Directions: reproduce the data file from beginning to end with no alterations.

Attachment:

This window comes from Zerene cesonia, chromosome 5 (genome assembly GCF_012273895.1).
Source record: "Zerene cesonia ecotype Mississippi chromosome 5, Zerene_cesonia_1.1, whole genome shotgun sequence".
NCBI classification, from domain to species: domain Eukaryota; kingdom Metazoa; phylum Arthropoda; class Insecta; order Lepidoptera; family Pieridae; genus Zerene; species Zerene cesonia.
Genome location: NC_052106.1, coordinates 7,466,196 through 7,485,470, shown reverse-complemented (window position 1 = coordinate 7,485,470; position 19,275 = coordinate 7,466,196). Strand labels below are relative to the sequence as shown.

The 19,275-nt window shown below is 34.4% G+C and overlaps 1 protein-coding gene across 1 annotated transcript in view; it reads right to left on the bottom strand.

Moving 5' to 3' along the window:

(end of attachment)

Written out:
This window comes from Zerene cesonia, chromosome 5 (genome assembly GCF_012273895.1).
Source record: "Zerene cesonia ecotype Mississippi chromosome 5, Zerene_cesonia_1.1, whole genome shotgun sequence".
NCBI classification, from domain to species: domain Eukaryota; kingdom Metazoa; phylum Arthropoda; class Insecta; order Lepidoptera; family Pieridae; genus Zerene; species Zerene cesonia.
Genome location: NC_052106.1, coordinates 7,466,196 through 7,485,470, shown reverse-complemented (window position 1 = coordinate 7,485,470; position 19,275 = coordinate 7,466,196). Strand labels below are relative to the sequence as shown.

The 19,275-nt window shown below is 34.4% G+C and overlaps 1 protein-coding gene across 1 annotated transcript in view; it reads right to left on the bottom strand.

Moving 5' to 3' along the window: